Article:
Preston C. Green III, Bruce Baker and Joseph Oluwole’s article, entitled “Having It Both Ways: How Charter Schools Try to Obtain Funding of Public Schools and the Autonomy of Private Schools,” explains how charters use “their hybrid characteristics to obtain the benefits of public funding while circumventing state and federal rights and protections for employees and students that apply to traditional public schools.” The same is true when it comes to financial and academic accountability.
Public funds diverted from public schools to charter schools
Each state funds charters differently. The best question to ask when examining the fiscal drain from public schools to charters is what would public school districts save if charter students returned. When a district student attends a charter, there are stranded costs — money the district must still spend when a student leaves.
Here is a simple example. In New York, the amount lost is based on a formula that depends on per pupil spending. The more generous the taxpayers are with their own students, the more the charter gets. The Rockville Centre School District lost four students to a charter school in Hempstead. The district cost is $19,000 a student, plus transportation and other related costs. What would the district save if the four students came back? Nearly every penny could go back to the taxpayers.
Pennsylvania, like New York and New Jersey, sets tuition rates based on district per pupil spending. I asked Joe Roy, Pennsylvania’s Superintendent of the Year, how much he could save if all of his Bethlehem district’s charter school students came back to the district. Roy told me that the district budgeted $26 million (about 10 percent of its annual budget) this year to pay for tuition and associated costs to charter schools. According to Roy, “We estimate that if all of the students in charters returned, even with hiring the additional needed staff, we would save $20 million.”
A report by MGT of America, an independent research firm, revealed that the Los Angeles Unified School District has lost $591 million to charter school growth in 2016. If costs associated with charter school expansion are not mitigated, the district will eventually face financial insolvency.
Student expulsion, suspensions and push-outs
Expulsions and suspensions are often confused. Expulsion is the permanent dismissal of a student from a school; suspension is dismissal for a period of time, with the understanding that the student will return. Every state has its own laws that govern expulsion and suspension.
In New York, for example, students under the age of 17 cannot be expelled from a public school. They can, however, be expelled from a charter school at any age — pushed out only to enroll in a public school.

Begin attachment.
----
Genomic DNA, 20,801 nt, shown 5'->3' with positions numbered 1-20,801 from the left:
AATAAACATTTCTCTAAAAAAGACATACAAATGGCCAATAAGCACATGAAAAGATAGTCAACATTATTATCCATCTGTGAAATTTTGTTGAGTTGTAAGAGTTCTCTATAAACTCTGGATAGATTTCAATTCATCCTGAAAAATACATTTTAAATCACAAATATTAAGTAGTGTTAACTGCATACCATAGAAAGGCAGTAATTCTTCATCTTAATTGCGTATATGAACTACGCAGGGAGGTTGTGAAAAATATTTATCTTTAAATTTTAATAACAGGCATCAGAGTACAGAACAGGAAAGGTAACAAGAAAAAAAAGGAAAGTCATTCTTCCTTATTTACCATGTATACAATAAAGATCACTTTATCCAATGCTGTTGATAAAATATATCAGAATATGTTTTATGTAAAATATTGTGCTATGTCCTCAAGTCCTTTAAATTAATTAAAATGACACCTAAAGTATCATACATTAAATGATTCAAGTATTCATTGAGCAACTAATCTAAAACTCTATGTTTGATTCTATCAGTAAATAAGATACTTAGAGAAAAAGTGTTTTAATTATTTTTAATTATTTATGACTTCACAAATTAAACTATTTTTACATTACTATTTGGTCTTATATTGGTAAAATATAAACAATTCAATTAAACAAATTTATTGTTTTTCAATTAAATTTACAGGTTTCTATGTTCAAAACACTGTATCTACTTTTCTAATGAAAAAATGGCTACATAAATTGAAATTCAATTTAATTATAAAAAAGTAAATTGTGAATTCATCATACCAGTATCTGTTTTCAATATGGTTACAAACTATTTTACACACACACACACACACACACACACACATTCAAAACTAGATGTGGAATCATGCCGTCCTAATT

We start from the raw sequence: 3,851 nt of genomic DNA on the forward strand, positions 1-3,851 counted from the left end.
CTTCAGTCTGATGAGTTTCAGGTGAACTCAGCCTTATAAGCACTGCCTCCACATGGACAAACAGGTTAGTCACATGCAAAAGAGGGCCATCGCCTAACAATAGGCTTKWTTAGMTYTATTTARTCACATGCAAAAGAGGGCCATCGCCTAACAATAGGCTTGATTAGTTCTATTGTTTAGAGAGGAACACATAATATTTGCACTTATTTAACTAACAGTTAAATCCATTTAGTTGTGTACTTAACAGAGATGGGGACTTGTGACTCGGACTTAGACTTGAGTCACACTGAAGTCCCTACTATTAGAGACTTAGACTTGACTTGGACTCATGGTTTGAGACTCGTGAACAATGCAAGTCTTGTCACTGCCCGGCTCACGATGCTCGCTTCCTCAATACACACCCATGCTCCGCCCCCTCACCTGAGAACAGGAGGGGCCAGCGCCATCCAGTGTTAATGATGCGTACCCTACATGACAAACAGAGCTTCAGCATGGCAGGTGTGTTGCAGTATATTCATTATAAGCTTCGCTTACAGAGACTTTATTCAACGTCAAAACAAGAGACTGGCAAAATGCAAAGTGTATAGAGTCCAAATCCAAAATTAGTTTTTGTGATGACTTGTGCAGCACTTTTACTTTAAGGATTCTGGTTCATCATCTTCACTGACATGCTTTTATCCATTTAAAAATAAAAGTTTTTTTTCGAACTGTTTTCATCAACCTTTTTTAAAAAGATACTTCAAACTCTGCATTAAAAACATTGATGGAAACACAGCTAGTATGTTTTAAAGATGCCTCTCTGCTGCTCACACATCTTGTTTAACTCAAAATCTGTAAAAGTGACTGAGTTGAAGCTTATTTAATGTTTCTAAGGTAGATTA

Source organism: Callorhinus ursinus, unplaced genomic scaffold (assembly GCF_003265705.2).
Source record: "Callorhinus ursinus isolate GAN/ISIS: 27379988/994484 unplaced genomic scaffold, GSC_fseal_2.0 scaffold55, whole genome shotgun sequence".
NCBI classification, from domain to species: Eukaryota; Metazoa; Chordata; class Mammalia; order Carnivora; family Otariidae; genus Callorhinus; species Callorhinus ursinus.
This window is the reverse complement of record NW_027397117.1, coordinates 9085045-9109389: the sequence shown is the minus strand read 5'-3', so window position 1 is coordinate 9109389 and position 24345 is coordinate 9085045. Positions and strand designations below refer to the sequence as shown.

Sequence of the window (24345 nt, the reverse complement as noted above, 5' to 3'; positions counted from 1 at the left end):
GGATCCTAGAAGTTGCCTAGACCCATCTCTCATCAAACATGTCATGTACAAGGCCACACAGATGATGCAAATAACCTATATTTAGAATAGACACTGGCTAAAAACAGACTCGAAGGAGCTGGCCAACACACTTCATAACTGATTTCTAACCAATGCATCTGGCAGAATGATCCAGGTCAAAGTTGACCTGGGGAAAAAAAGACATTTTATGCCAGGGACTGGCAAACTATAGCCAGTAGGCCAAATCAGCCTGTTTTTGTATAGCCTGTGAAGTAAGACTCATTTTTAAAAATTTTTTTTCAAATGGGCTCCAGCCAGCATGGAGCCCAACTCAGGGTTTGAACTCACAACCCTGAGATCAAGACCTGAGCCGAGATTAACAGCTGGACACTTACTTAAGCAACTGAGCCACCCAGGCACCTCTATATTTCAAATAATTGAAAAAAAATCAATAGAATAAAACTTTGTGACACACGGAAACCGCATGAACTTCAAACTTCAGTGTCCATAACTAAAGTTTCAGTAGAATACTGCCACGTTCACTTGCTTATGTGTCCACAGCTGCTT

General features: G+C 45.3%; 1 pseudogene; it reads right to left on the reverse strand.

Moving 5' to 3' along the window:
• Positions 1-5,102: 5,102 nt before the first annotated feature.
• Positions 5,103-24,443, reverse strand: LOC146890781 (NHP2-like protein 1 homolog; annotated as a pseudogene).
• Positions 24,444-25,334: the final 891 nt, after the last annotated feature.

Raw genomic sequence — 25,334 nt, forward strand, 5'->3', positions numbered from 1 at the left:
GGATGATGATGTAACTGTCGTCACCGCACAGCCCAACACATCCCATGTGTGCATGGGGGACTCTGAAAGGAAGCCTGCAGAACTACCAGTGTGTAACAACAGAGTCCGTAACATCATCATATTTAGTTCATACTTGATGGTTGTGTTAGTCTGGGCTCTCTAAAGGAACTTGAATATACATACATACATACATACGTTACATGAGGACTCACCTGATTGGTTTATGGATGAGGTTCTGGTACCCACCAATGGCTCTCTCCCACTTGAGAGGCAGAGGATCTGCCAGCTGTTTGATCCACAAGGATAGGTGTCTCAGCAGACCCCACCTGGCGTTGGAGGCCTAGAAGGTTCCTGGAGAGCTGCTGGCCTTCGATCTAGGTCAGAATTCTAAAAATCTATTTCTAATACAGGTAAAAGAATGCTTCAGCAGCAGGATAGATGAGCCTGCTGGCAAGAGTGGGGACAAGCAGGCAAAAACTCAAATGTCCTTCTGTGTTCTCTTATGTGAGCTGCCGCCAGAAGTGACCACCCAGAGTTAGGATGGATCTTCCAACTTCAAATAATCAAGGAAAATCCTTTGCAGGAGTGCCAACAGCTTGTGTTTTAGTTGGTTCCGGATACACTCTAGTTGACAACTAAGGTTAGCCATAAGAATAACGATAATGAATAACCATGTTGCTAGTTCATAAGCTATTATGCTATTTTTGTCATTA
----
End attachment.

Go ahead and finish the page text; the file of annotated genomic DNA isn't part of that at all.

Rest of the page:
A 2013 investigation by Emma Brown of The Washington Post found that Washington charter schools expelled 676 students between 2010-13, while the city’s public schools expelled only 24.
A 2016 study by UCLA Civil Rights Project found that nearly 50 percent of black secondary students attending a charter school were enrolled in schools where the suspension rate for black students was about 25 percent. That means that in those schools, 1 in every 4 black students was suspended at least one time during the school year.
Disproportionately high rates of suspension were found by George Joseph in his September piece for the Atlantic. Joseph found disturbingly high rates of suspensions in charters in New York City, Boston, and Washington, and charter schools made up the majority (and sometimes nearly all) of the schools with the highest rates.
For example, Joseph found that of the 50 New York City schools with the most student suspensions, 46 were charter schools in 2013 and 48 were charter schools in 2014. A review of due process rights in New York City charter discipline codes for suspended students by Advocates for Children found serious deficiencies. Half of the 164 New York City-reviewed charter school discipline policies permitted suspension or expulsion as a penalty for lateness, absence or cutting class, in violation of New York state law. Many also did not include rights to appeal and rights to notice.
Some charter parents whose children attend “no excuses” charter schools have complained that frequent suspensions, calls to pick up their child, and even threats to call 911 when their child misbehaves are intended to pressure them into withdrawing their student. These beliefs are not groundless. In 2015, Kate Taylor of the New York Times found that the principal of a Success Academy Fort Greene Charter School kept a “got to go list” of 16 students the principal wanted out of his school. Through interviews with present and former Success teachers, Taylor determined that pushing troubled students out was a pattern across Success Academy Charter Schools.